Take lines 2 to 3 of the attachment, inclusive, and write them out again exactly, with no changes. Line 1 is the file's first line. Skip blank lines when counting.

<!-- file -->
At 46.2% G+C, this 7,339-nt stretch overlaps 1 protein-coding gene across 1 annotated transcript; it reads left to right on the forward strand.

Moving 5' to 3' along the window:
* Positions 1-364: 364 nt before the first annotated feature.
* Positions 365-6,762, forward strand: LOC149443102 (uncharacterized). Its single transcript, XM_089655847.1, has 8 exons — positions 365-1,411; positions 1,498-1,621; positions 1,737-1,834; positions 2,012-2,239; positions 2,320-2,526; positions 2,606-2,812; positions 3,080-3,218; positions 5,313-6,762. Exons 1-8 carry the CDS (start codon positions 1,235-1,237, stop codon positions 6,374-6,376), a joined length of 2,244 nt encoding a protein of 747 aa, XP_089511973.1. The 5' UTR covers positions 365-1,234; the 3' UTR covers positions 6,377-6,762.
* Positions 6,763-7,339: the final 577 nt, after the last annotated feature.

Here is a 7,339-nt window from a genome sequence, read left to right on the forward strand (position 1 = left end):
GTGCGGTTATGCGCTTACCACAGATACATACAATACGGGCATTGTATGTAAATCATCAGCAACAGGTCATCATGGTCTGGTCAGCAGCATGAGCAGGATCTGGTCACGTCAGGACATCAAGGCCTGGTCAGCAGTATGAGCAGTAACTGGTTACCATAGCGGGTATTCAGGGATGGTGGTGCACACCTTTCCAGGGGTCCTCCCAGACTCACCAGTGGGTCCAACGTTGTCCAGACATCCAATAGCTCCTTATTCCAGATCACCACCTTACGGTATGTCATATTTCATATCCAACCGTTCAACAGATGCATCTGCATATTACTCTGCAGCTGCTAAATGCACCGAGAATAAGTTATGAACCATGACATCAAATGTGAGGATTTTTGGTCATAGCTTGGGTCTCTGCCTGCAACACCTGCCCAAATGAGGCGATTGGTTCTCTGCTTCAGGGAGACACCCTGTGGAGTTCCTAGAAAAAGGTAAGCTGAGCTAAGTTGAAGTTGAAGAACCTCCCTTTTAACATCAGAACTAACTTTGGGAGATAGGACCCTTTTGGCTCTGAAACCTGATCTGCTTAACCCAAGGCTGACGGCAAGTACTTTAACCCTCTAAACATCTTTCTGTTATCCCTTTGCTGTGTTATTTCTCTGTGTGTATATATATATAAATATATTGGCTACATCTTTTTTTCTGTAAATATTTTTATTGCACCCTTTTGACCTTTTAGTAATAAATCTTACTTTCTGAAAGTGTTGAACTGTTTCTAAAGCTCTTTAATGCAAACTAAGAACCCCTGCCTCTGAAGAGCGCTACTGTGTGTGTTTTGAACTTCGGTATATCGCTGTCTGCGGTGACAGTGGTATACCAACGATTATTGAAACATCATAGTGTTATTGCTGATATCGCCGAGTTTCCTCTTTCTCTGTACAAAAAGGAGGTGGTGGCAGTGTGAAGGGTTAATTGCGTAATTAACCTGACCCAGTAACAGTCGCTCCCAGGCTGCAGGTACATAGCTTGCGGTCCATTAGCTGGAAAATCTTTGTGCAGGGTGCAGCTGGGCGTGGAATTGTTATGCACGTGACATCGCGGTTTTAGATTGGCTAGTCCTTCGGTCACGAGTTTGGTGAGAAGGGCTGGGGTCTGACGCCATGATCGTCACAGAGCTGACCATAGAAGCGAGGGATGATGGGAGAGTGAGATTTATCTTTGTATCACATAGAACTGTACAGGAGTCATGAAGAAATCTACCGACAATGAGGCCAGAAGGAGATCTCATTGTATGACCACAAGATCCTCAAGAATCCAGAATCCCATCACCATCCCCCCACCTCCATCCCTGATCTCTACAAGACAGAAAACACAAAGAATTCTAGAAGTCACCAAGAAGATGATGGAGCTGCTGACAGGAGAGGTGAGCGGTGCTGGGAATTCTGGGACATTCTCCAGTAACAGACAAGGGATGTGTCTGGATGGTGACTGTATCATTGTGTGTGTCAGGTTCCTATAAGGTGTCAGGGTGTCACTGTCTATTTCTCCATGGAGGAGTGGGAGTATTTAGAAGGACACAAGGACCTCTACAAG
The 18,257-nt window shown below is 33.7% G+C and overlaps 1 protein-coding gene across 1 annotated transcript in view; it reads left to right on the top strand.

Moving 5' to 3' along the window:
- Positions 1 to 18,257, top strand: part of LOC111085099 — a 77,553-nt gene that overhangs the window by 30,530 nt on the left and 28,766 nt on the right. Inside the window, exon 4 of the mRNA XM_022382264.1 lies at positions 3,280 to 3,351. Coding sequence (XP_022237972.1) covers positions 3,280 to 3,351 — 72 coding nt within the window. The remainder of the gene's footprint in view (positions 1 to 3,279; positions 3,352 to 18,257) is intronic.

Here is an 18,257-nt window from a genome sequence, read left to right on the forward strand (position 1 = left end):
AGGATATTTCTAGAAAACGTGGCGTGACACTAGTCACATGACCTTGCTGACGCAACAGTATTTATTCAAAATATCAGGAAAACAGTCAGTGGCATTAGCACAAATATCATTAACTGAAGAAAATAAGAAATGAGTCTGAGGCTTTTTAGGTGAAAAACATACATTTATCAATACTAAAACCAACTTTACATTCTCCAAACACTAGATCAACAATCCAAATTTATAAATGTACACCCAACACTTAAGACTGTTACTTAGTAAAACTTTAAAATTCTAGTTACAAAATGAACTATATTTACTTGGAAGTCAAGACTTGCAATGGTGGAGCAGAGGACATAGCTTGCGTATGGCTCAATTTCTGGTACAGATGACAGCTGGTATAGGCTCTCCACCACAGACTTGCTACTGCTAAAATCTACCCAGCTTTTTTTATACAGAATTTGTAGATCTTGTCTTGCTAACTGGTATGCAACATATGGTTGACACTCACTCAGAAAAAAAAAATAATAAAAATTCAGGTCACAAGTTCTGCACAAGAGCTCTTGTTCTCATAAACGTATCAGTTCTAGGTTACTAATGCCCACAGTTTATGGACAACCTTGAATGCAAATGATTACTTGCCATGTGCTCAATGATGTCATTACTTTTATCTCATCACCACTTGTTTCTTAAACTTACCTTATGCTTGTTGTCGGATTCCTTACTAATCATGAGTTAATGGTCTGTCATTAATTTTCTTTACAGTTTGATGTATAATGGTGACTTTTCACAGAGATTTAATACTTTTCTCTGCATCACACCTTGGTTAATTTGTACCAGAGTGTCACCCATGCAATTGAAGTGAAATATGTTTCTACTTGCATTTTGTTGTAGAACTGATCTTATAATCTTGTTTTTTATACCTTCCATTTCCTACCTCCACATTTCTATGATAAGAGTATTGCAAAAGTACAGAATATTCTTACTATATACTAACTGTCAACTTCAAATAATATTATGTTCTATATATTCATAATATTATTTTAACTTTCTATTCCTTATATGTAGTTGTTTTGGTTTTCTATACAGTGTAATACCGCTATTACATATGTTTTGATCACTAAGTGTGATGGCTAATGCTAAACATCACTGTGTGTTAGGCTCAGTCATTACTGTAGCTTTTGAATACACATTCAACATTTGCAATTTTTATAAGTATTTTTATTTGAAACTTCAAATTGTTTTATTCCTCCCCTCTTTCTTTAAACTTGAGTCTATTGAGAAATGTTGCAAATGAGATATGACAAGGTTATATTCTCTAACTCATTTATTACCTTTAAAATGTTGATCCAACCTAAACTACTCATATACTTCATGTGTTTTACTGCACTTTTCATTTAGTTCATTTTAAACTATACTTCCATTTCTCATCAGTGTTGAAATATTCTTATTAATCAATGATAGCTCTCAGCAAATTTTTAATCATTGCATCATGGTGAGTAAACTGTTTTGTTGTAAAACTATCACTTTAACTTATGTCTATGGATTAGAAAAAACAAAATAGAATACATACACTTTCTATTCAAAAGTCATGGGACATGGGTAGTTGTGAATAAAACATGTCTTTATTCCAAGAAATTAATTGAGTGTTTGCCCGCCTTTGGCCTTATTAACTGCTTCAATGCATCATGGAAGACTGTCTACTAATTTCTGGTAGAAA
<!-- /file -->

Moving 5' to 3' along the window:
* Positions 1-364: 364 nt before the first annotated feature.